In order to include the cosmological expansion into our simulations we use supercomoving coordinates (Martel & Shapiro 1998). This is a transformation of the physical coordinate r and the time t into the supercomoving coordinates x = (x,y,z) = r / a and the conformal time dτ = dt / a^{2}, where a is the cosmological expansion factor computed from the Friedman equation. We use a ΛCDM cosmology with the parameters derived from the fiveyear WMAP observations (Komatsu et al. 2009) Ω_{Λ} = 0.73, Ω_{m} = 0.27, and H_{0} = 71 Mpc km^{1} s^{1}. The transformed Eulerequations that are used throughout this paper are (1)(2)(3)(4)These equations already include the change in energy owing to the heating function Γ, the cooling function Λ, and the heat flux j caused by thermal conduction. The gravitational potential φ is computed using the supercomoving version of Poisson’s equation (5)where denotes the uniform background density of the Universe and ρ_{tot} the total matter density (baryons + dark matter). As already mentioned, we assume similar spatial distributions for the dark matter and the baryons, and therefore compute the total matter density by ρ_{tot} = ρ / f_{b} assuming a baryon fraction of f_{b} = Ω_{b} / Ω_{m} = 0.16.
Equation (4) describes the evolution of the modified entropy density S = p / ρ^{γ − 1}, which is necessary for the dualenergy formalism described in the Appendix B.2. It can be derived from Eqs. (1)–(3). The only difference of Eqs. (1)–(5) with respect to the noncomoving equations is the factor a in Eq. (5) (an additional drag term would occur in Eqs. (3) and (4) for γ ≠ 5 / 3). An extensive derivation of the supercomoving coordinates is given in the Appendix of Doumler & Knebe (2010).
In order to follow the chemical network an equation of continuity for the number densities n_{i} is needed: (6)where Ξ_{i} denotes the source term due to chemical processes. The index i indicates the five different species H i, H ii, He i, He ii, and He iii. The electron number density can be computed using charge conservation: (7)Initially, the number densities can be computed from the density by n_{i} = χ_{i}ρ / m_{i}, where χ_{i} denotes the primordial mass fraction of Hydrogen χ_{H} = 0.76 or Helium χ_{He} = 0.24, respectively, and m_{i} is the corresponding atomic mass. The temperature necessary for computing the different rates of the chemical network is given by (8)It is often assumed in cosmological simulations, that the time scales of the chemical processes are much shorter than the dynamical times. The system is therefore assumed to be in ionization equilibrium (IE). Then, the lefthand side of Eq. (6) vanishes and the number densities can be computed locally using Ξ_{i} = 0. Without that assumption, the chemical source terms have to be implemented selfconsistently using the full set of Eq. (6). This includes the hydrodynamical advection given by the second term. In both cases the chemical source term, as well as cooling and heating, are computed from photoionization, collisional ionization and recombination, dielectric recombination of He ii, collisional excitation of H i and He ii, and bremsstrahlung (threebody processes are neglected). The corresponding rates are taken from Black (1981) and Katz et al. (1996). The details of the chemical network and the model for the UV background are presented in Appendix A.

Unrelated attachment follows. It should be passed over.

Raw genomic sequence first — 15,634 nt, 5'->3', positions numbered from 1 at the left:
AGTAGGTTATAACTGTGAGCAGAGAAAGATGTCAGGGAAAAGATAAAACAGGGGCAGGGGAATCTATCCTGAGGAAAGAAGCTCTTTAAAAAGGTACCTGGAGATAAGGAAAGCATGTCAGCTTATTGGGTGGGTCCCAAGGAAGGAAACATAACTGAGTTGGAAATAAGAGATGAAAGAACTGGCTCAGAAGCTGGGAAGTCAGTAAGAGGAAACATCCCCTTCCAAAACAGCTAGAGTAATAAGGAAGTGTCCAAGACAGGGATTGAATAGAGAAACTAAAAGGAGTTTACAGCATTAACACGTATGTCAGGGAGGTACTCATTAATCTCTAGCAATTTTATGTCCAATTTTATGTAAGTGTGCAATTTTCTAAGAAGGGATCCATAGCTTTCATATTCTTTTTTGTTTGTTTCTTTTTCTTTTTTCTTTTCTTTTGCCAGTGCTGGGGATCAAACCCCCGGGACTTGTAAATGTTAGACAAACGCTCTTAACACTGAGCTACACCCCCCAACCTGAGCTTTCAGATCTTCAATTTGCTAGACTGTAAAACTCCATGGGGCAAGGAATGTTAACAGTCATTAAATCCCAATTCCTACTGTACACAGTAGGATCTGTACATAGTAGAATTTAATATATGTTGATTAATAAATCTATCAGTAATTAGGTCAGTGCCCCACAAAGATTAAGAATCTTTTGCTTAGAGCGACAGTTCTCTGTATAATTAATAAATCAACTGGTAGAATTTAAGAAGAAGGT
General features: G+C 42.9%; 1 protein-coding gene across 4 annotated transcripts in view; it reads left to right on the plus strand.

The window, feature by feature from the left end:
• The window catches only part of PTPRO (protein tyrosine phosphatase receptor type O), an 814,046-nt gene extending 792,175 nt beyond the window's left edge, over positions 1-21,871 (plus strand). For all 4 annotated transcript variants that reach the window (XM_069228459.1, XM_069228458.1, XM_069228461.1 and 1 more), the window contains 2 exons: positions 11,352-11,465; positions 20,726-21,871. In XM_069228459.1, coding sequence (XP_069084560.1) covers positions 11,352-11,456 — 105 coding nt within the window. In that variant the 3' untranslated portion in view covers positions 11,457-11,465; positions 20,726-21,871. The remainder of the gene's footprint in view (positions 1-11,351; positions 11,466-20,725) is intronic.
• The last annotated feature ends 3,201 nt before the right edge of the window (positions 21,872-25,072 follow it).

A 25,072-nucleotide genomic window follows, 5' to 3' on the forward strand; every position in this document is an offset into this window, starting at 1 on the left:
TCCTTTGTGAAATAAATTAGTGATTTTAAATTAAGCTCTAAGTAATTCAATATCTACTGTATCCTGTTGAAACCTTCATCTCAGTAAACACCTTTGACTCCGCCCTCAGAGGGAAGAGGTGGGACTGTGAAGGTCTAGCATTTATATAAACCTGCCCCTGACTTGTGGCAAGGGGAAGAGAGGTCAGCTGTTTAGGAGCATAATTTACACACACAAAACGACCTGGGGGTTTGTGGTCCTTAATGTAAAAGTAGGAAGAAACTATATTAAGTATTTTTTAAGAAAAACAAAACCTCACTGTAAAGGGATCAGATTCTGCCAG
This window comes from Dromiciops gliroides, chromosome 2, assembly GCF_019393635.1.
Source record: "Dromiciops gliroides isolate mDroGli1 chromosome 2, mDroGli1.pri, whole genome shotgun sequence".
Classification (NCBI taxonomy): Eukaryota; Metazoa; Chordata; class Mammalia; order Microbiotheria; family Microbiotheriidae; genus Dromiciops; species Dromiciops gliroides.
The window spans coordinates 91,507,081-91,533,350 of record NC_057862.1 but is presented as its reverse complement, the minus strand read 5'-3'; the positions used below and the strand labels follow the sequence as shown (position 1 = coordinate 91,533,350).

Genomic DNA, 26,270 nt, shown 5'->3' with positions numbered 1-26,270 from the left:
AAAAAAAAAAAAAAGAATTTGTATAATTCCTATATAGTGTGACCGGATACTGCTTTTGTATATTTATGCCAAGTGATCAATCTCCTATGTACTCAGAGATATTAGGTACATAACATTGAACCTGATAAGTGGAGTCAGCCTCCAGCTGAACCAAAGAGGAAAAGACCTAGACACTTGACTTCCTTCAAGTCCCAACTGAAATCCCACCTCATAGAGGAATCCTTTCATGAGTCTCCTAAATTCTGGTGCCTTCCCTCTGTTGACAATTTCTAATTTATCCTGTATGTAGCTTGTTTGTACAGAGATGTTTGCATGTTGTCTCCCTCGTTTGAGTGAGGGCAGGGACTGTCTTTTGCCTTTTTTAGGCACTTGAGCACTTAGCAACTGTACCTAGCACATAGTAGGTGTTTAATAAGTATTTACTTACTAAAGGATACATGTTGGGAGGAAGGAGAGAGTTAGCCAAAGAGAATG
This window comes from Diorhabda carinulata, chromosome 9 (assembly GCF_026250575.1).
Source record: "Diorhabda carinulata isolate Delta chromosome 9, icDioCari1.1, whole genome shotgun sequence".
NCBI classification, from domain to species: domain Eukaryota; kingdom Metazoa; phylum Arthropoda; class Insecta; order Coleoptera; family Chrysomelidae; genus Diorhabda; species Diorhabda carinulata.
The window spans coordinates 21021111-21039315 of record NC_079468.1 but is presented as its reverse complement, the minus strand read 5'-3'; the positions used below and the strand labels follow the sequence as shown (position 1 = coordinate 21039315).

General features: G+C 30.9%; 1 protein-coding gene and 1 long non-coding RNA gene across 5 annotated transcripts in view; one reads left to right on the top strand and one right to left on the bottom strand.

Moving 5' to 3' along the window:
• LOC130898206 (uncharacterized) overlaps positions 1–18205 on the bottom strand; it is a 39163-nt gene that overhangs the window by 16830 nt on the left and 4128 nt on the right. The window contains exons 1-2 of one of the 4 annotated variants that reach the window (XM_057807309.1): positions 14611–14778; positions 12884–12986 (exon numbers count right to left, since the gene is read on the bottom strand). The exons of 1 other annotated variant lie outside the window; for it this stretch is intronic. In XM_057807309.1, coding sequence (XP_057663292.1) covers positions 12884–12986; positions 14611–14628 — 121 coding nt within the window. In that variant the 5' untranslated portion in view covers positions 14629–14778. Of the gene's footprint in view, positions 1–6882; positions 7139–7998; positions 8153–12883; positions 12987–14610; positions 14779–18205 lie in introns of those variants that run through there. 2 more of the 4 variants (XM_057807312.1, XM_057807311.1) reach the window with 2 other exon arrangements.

Thermal conduction is implemented as presented in Jubelgas et al. (2004). The heat flux is computed by j = − κ(T)∇T, where κ is the heat conduction coefficient. We use the coefficient given in Sarazin (1988) derived from the classical thermal conductivity due to electrons from Spitzer (1962): (9)where lnΛ is the Coulomb logarithm. We use lnΛ = 37.8. At low densities the mean free path of the electrons λ_{e} given by (10)can approach the scale length of the temperature gradient λ_{T} = T /  ∇T  . Then the heat flux becomes saturated. To take this effect into account, we use an effective coefficient (Sarazin 1988) (11)This approach neglects the influence of magnetic fields. They mainly affect dense objects like clusters of galaxies. We focus on regions of low to intermediate density. Therefore this approximation is sufficient for our study.